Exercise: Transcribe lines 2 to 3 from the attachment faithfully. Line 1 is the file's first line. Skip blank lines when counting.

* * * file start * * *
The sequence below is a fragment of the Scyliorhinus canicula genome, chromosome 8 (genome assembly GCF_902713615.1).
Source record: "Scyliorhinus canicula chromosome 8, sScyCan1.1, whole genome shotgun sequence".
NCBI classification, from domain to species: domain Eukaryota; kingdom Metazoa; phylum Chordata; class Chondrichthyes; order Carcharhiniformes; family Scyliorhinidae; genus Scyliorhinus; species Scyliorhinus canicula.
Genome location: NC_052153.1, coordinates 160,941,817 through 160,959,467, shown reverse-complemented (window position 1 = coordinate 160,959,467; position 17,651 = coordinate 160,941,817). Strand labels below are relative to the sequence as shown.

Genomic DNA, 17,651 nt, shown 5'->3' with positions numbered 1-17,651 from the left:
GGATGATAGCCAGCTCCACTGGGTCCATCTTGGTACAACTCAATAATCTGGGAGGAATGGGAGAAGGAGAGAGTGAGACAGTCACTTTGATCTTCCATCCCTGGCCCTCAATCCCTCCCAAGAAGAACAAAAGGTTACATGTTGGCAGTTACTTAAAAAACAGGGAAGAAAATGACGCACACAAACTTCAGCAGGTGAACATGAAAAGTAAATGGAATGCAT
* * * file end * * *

Source record: "Scyliorhinus canicula chromosome 8, sScyCan1.1, whole genome shotgun sequence".
NCBI classification, from domain to species: domain Eukaryota; kingdom Metazoa; phylum Chordata; class Chondrichthyes; order Carcharhiniformes; family Scyliorhinidae; genus Scyliorhinus; species Scyliorhinus canicula.